|Publication number||US7294116 B1|
|Application number||US 11/027,610|
|Publication date||Nov 13, 2007|
|Filing date||Jan 3, 2005|
|Priority date||Jan 3, 2005|
|Publication number||027610, 11027610, US 7294116 B1, US 7294116B1, US-B1-7294116, US7294116 B1, US7294116B1|
|Inventors||Alan G. Ellman, Jon C. Garito|
|Original Assignee||Ellman Alan G, Garito Jon C|
|Export Citation||BiBTeX, EndNote, RefMan|
|Patent Citations (6), Referenced by (6), Classifications (15), Legal Events (6)|
|External Links: USPTO, USPTO Assignment, Espacenet|
The invention is directed to apparatus designed to provide safe and efficient filtration of smoke plume generated by laser-surgical, electrosurgical, radiosurgical, cautery, hyfrecators and electrocautery devices.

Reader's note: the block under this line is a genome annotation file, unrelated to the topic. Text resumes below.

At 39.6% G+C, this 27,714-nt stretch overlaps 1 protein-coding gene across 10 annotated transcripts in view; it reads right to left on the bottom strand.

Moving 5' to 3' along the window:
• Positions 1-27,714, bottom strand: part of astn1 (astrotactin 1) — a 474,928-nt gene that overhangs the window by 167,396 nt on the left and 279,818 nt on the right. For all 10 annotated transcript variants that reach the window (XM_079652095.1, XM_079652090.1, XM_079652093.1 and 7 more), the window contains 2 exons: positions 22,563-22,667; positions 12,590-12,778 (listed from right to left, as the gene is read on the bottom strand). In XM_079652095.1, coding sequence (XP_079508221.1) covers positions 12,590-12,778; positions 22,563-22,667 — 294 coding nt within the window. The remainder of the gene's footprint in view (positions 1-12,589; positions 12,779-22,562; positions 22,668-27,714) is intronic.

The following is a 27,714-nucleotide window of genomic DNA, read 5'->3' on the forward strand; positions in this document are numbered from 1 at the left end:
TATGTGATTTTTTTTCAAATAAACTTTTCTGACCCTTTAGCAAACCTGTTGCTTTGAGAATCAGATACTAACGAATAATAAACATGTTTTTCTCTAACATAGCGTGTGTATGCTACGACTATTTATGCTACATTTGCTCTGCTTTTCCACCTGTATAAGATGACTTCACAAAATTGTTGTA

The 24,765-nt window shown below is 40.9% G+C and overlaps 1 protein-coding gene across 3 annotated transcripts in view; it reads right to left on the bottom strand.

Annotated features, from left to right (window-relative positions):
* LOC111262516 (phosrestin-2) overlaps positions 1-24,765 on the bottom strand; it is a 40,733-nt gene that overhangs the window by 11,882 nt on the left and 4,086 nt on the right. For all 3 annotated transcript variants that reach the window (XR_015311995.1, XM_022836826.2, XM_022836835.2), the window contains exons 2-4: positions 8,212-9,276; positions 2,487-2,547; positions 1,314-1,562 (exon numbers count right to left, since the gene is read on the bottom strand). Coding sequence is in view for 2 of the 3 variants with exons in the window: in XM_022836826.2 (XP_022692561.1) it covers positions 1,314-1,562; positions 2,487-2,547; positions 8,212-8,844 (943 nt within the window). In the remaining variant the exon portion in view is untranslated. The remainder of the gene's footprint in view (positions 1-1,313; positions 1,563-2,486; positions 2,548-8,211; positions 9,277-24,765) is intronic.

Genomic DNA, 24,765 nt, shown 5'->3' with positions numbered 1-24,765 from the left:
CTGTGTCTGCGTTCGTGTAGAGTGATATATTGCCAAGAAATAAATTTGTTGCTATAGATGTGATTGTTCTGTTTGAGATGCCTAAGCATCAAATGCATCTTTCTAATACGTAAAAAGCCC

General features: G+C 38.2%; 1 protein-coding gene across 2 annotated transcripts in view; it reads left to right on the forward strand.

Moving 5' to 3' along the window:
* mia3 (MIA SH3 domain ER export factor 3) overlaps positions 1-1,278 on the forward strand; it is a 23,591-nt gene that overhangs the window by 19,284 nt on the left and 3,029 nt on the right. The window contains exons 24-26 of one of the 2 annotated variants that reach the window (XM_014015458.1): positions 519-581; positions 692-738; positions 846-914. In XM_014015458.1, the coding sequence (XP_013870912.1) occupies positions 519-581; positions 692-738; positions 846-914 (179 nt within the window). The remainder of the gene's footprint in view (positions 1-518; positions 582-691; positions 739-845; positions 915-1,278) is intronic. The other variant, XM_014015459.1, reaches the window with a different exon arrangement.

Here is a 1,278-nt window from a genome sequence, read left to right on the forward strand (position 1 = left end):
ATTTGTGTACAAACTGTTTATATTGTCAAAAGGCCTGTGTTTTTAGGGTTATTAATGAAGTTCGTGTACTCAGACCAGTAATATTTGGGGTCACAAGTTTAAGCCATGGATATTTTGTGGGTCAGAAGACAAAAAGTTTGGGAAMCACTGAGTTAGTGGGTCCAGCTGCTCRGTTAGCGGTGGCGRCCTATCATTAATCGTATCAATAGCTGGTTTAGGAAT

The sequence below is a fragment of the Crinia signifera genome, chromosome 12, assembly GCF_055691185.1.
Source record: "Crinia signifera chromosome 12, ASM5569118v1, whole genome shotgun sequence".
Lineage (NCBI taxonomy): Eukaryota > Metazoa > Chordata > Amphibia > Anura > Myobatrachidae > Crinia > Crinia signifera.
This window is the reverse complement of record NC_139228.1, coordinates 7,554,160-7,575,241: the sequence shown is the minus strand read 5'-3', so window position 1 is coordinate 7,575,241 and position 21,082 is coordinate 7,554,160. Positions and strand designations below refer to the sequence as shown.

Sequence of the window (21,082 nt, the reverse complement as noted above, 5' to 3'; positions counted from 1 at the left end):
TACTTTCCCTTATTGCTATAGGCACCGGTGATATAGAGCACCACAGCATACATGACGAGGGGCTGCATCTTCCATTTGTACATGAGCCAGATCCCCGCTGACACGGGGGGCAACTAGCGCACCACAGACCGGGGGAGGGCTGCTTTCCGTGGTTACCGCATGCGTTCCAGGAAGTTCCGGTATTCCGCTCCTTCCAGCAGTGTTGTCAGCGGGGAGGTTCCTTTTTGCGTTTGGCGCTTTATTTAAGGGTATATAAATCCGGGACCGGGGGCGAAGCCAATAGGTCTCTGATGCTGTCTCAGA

Surgical smoke evacuation systems are designed to capture the smoke and plume generated during surgical procedures in which there is thermal destruction of tissue or bone. The plume from vaporized tissue contains small particles and gases that could be potentially hazardous. If not evacuated the materials can become airborne and deposit in the respiratory tracts of the surgical team. The type of surgical instruments, the characteristics of tissue, and the surgeon=s technique affect the quantity and characteristics of the smoke plume. A surgical smoke evacuator is in essence a vacuum pump, usually footswitch operated, that incorporates one or more filters to remove particles from the suctioned air-stream at the surgical site. A hose, typically of plastic, disposable or reusable, connects the pump to a disposable or autoclavable wand serving as a nozzle that is usually held about 5 cm. from the tissue to remove smoke generated by the surgical procedure. Because the constraints of some surgical procedures can prevent placement of the nozzle close to the tissue, smoke evacuators should capture smoke effectively at up to 15 cm. Adequate protection from potentially dangerous smoke plume can only be achieved when the plume is successfully captured before it comes into contact with the patient and surgical staff. This smoke entrainment requires that the evacuator airflow change the smoke direction and draw it into the hose via the wand.